Larry and Judy Mcfarland
What a wonderful man and dearly loved by so many people.
Katie Oliver Schatzlein
Father Dempsey married my sister and her husband, then later baptized my nephew. Always a man of humor,, he shows up at the baptism in wet tennis shoes. We all loved his casual approach to otherwise the dry and serious. Years later, at a Happening at the Newman Center at Lamar, he kept me from leaving that weekend with various promises of rewards. . I feared it would be just another solemn retreat. He stayed by my side until I was well enmeshed in the activities. Oh the difference to me, as out of that weekend came many beloved relationships, not the least, my husband.. Thank you Father Dempsey, I always felt safe and accepted in your presence.
Years ago, Marty Green would talk about times (as a youngster) at the family beach house in the Boliver area, when he and his siblings and cousins would be out in the water loudly splashing and having fun while very nearby, peacefully fishing in a small boat, was his older cousin, Jim Dempsey. It was a wonder to Marty that all the close commotion didn't seem to bother fisherman JIm. Sometimes it may have even seemed that Jim enjoyed it. Father Dempsey has always been an example of welcome, peace, and interest. In 1964-65 Nederland, ever the sportsman and athlete, he managed to capture the interest and channel some of the football-centered energies of the 7th and 8th grade boys (at St Charles parish) into additional sports like volleyball and table tennis. He was a very good coach and teacher. The back of his Jeep had all types equipment in it. In the 1970's and beyond, as a guest speaker and priest bringing sacraments to retreats at the Lamar University Catholic Student Center, he continued to help guide others in their journey developing a more informed and mature faith. His smile, the twinkle in his eyes, his peaceful presence, and his kind words of guidance and encouragement . . . all these and so much more . . . the treasure known as Father Jim Dempsey.
Fr Dempsey is my beloved cousin and I learned a great deal from his exemplary life that I care to remember. While we shared a family relationship, Fr. Dempsey believed everyone he met to be in kinship spiritually, socially, intellectually and physically. He genuinely loved everyone he encountered and lavished them with his sincere attention. Fr. Dempsey loved the Lord and His Church. He loved his brother priests, his bishops, his parishioners and he cherished sharing Jesus’ sacraments to the very end of his precious life. In his late years he particularly enjoyed ministering to the sick. He attended all healing Masses and insisted on anointing everyone even those claiming good health. Fr Dempsey knew part of our human condition is that we all bear scares. He believed everyone is carrying wounds somewhere spiritually, mentally, emotionally and or physically, and that the healing oil lightened our human burdens. He also enjoyed being active. He had numerous avocations in piloting, tennis, bridge, biking, photography, volleyball just to name a few. He shared those experiences and interests frequently. Fr Dempsey was a thinker. He pondered many of life’s mysteries, and now in the company of his Maker he holds the glorious answers, not the least of which is when Texas A&M will win a National Football Championship. The greatest treasures of Fr Dempsey’s life are his loving friends who over the years have become his loving caregivers. You helped him daily, checked on him, carried him to Mass, to dinner, to doctors, to grocery stores, and numerous other choirs. Fr. Dempsey’s entire family, community and church thank you sincerely for the love and attention you shared with him to this beautiful end where he now rests peacefully in the glory of our God.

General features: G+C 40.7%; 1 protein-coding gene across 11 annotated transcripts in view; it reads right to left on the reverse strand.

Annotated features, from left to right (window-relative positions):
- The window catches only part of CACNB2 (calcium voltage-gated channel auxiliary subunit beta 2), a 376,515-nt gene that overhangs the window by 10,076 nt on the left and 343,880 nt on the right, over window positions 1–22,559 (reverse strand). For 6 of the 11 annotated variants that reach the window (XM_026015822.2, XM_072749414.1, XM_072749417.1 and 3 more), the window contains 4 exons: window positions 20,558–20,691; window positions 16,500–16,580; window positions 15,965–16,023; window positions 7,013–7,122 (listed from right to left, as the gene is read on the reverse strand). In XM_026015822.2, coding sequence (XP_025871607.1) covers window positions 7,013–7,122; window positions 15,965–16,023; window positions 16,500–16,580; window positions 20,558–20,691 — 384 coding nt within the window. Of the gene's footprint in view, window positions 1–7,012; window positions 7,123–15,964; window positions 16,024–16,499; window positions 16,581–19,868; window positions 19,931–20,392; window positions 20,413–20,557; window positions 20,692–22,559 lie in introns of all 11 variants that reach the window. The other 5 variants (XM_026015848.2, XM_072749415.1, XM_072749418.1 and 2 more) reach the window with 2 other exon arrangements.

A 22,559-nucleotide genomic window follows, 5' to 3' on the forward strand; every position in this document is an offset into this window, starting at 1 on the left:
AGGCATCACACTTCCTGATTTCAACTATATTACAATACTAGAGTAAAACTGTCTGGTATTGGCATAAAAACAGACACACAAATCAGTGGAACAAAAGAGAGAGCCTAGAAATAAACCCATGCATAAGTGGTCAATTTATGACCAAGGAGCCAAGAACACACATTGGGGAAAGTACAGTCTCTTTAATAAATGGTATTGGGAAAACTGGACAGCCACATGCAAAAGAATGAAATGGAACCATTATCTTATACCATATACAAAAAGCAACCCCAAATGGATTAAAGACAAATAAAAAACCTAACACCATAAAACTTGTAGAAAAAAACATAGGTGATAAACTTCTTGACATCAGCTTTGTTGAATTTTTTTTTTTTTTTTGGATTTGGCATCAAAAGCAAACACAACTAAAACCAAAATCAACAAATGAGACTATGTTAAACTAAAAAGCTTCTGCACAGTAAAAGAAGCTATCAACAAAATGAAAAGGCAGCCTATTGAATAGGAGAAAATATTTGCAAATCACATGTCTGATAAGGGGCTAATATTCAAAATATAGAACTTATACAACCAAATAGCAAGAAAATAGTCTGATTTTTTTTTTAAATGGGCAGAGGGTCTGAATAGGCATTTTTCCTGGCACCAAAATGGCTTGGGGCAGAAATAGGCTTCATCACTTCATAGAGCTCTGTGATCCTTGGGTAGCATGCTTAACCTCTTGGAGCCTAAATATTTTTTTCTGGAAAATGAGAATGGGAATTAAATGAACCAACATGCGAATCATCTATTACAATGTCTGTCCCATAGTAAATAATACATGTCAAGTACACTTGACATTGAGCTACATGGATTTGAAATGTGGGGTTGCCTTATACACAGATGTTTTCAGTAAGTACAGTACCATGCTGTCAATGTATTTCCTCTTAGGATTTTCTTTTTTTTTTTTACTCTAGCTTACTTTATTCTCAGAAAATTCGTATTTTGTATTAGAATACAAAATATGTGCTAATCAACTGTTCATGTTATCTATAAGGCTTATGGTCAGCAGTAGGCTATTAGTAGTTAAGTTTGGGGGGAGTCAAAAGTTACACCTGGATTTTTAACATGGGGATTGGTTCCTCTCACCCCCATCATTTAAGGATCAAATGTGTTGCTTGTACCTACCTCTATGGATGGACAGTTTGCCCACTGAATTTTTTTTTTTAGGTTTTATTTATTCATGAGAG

Mary Cox Rensberry
As a child on the Olga Mixson Chapman side of the family, I will always remember the twinkle in Father's eyes...he was so alive in Spirit. Full of playfulness and mischief! Our heartfelt prayers and condolences for his family and friends.
Rev Jim was an interesting and complex individual. As Mark Twain once said, “Let us endeavor so to live that when we come to die even the undertaker will be sorry.” Amen and Amen